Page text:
Where Are The Benefits Of Telco Mergers?

Australia | Sep 26 2018

Where do the benefits of large-scale mergers in the telecommunications sector lie? The eventual outcome may not be as it appears at first glance.

-Incumbent carriers stand to benefit the most from consolidation
-Consolidation of the mobile business in the UK did not lessen competitive intensity
-Telstra will need to work hard to retain market share in mobile

 

By Eva Brocklehurst

Competition is unrelenting among telecommunications companies and the proposed merger of TPG Telecom ((TPM)) and Vodafone Australia ((HTA) is raising speculation as to which of the major players will be a winner in the longer term.

The Australian Competition and Consumer Commission (ACCC) will announce its decision regarding the merger of the two on December 13 and, on balance, most brokers expect the merger to be accepted. UBS envisages less regulatory risk if the ACCC narrowly defines the market in which the two operate as mobile, and greater risk if it is defined as converged, or fixed-mobile.

On a pro forma FY18 basis, the combined group is forecast to generate revenue of $6.1bn, operating earnings (EBITDA), pre-synergies of $1.8bn, and free cash flow, excluding spectrum purchases, of $900m. Synergies, particularly on costs, could be substantial, and Morgans estimates these in the region of $500m.

TPG Telecom and Vodafone Australia are expected to argue that the merger creates a robust third player that will compete with Telstra ((TLS)) and Optus and there are strong incentives to compete on price. UBS suggests undertakings may also be a solution to any ACCC concerns.

Research at JP Morgan concludes that incumbent carriers stand to benefit the most from consolidation, with an uptick in average revenue per user across the industry and incumbent share prices generally higher post the consolidation. Conversely, the benefits to the merger participants appear underwhelming, with market share losses and elevated expectations creating subsequent pressure on the shares.

The broker has studied the aftermath of five mobile-mobile and fixed-mobile mergers around the world to look for patterns that could potentially apply in Australia. The study supports a positive view on Telstra, which JPMorgan rates Overweight, and a negative view on TPG Telecom, which the broker rates Underweight.

The fixed-mobile merger of TPG Telecom and Vodafone Australia most resembles the Belgium experience, JP Morgan suggests, where the fixed carrier, Telenet, traded higher on the original announcement because of the large expected synergies. Yet, while the revenue per user was lifted industry-wide, Telenet actually lost market share after the acquisition and its share price declined by -25% from the peak a year earlier.

JPMorgan also notes the consolidation of the mobile business in the UK did not lessen competitive intensity. Despite the merger of Orange and T-Mobile in 2010 to form EE, the presence of the four remaining mobile operators meant competition remained intense. Revenue per user took several years to stabilise for both participants.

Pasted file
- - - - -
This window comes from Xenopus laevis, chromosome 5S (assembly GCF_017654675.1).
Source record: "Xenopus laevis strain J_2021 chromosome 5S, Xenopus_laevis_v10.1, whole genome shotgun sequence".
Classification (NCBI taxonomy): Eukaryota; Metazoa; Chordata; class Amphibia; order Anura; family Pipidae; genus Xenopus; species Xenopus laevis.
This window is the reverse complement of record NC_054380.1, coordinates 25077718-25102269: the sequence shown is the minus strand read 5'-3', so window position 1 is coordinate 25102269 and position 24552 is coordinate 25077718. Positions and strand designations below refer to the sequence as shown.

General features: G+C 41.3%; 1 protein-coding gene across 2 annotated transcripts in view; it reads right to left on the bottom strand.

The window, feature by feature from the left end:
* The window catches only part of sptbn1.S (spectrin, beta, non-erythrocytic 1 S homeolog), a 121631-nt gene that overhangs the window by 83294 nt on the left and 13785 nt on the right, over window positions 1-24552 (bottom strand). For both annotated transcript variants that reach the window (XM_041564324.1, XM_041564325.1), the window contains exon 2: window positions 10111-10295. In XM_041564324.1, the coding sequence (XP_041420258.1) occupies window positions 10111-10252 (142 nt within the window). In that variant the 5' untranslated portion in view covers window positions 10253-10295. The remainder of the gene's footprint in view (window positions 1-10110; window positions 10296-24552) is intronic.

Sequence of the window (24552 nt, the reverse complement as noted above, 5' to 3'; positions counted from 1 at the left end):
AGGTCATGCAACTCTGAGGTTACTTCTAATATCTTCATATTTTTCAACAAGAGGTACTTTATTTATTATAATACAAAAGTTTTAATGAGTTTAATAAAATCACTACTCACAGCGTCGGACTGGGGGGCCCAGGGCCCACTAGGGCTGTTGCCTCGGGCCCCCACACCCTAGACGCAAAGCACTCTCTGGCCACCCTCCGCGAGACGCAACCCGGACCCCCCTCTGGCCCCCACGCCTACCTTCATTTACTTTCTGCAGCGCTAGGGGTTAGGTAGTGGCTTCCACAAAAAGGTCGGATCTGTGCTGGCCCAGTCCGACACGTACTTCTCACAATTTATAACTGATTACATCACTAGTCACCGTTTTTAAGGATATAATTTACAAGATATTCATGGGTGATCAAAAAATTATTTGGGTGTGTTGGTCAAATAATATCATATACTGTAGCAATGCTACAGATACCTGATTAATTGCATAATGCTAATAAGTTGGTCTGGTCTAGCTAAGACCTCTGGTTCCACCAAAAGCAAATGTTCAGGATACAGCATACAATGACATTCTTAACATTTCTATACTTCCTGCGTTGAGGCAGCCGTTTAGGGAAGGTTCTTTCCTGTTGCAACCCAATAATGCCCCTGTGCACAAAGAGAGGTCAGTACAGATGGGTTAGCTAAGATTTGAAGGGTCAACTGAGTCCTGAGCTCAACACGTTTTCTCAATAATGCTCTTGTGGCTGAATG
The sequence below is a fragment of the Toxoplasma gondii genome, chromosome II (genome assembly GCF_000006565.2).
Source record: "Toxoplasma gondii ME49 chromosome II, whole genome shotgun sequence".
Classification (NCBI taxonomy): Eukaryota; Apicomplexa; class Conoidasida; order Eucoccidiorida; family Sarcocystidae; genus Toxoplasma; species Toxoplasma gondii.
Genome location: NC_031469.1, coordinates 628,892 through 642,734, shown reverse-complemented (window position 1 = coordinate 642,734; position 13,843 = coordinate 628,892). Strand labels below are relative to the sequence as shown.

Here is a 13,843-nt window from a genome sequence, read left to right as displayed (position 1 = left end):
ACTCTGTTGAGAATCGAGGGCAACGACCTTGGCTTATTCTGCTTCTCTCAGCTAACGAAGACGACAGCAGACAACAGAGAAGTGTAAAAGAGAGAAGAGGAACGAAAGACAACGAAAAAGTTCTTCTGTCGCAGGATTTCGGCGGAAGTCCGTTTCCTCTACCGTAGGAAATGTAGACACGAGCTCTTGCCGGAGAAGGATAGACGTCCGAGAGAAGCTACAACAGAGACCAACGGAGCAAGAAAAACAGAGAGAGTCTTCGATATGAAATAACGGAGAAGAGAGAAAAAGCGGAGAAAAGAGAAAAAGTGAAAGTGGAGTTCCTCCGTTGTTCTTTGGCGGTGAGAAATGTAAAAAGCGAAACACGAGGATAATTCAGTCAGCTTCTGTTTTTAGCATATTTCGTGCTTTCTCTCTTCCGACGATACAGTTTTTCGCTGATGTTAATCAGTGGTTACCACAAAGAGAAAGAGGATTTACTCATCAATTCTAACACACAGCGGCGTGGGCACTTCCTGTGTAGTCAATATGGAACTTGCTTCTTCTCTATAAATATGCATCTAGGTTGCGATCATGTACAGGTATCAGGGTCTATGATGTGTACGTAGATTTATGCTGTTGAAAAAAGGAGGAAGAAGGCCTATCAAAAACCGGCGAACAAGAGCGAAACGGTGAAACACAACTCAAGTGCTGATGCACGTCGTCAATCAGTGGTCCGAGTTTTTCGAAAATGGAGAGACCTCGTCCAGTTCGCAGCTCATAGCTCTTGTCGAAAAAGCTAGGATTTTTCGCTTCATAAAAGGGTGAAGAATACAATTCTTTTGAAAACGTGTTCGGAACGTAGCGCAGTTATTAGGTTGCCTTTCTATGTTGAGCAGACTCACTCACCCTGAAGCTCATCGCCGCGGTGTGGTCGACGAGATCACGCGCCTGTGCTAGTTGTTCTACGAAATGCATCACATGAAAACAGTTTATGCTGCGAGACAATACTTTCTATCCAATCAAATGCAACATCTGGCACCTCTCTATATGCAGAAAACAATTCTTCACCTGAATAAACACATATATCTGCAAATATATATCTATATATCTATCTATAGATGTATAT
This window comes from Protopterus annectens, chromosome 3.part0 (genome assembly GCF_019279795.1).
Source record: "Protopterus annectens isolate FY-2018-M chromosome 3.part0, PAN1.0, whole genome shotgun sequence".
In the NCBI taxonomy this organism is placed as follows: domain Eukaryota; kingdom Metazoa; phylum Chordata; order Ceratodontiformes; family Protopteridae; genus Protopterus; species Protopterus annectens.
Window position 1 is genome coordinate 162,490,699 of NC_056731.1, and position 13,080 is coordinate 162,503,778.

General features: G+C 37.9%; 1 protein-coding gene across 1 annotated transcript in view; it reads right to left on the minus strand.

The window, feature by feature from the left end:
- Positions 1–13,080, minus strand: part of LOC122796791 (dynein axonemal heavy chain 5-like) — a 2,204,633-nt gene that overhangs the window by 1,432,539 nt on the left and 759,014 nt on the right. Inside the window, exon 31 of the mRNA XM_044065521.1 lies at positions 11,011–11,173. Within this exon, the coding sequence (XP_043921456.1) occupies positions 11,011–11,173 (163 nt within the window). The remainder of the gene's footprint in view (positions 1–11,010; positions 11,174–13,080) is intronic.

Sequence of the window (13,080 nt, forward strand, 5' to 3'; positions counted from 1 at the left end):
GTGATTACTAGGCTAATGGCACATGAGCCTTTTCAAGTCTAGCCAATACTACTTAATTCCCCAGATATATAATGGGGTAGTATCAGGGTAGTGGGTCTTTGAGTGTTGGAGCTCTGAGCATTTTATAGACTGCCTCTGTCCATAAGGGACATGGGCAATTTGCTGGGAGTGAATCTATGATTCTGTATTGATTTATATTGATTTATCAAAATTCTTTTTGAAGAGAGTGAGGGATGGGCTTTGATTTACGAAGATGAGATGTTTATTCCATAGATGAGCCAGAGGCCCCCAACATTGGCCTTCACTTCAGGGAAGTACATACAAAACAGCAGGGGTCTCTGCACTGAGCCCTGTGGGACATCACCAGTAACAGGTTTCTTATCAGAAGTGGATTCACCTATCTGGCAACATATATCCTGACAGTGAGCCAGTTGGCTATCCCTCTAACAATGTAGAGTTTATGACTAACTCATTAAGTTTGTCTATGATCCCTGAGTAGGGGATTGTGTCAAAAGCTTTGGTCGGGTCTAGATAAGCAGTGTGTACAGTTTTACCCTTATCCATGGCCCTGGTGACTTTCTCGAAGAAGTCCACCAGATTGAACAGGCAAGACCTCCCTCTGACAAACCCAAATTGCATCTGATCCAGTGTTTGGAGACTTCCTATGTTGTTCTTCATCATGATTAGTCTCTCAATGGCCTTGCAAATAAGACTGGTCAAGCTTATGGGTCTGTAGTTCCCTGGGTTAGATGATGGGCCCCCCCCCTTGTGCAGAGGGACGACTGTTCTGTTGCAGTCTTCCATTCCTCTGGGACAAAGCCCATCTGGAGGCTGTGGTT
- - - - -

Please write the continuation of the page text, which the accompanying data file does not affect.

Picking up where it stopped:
Whatever the benefit it may derive from consolidation in terms of its fixed line business, Telstra will still need to work hard to retain market share in mobile, Citi asserts. Competition in mobile has intensified as Vodafone Australia is matching the Optus 30GB $36 SIM-only plan with a $35 plan.

Having historically maintained a price premium of around 20%, that allowed Telstra to maintain a dominant market share, its offering is now at a 40% premium to peers for SIM-only plans. The broker considers this gap too large and Telstra will need to adjust pricing again if it wants to hold market share.

While Citi raises its valuation of Telstra by 15%, moving to a separate valuation for the infrastructure company, a Sell rating is maintained, amid doubts that the company will generate sufficient cash flow to keep its dividend at $0.22 per share in the long-term. The infrastructure company is valued at $21bn, including $8.4bn from recurring NBN.

Moreover, as earnings decline over the next three years Telstra will need to cut debt levels. If the company were to change its capital management framework and allow higher gearing on the infrastructure company, and borrow to pay the dividend, this would let it fund a $0.22 per share dividend for some several years more.

This would only be a temporary reprieve unless earnings can be increased. Citi calculates Telstra will need to find an additional $700m in free cash flow over and above forecasts in order to pay a $0.22 dividend in the long-term.

Citi increases its target for the fourth major telco, Vocus Communications ((VOC)), to reflect increased confidence in the long-term earnings recovery, as well as rising valuations for the telco sector locally. A Buy rating is maintained as Vocus is the only large-scale telco offering revenue growth.

The broker raises the multiple applied to the enterprise & wholesale business and brings it into line with the multiple applied to TPG Telecom's corporate business, reflecting increased confidence in the long-term growth profile. Citi also raises the multiples on the company's consumer division, reflecting relatively stable earnings versus Telstra's fixed line and TPG Telecom's consumer business.

The company's Australia-Singapore cable went live two weeks ago and Vocus has already sold 2.5Tbps of capacity which is expected to grow rapidly now the cable is operating. Citi expects FY19 to be the trough in earnings for Vocus while envisaging significant scope for cost reductions in the longer term.

See also, TPG Telecom Relying Heavily On Mobile on Sept 19, 2018.

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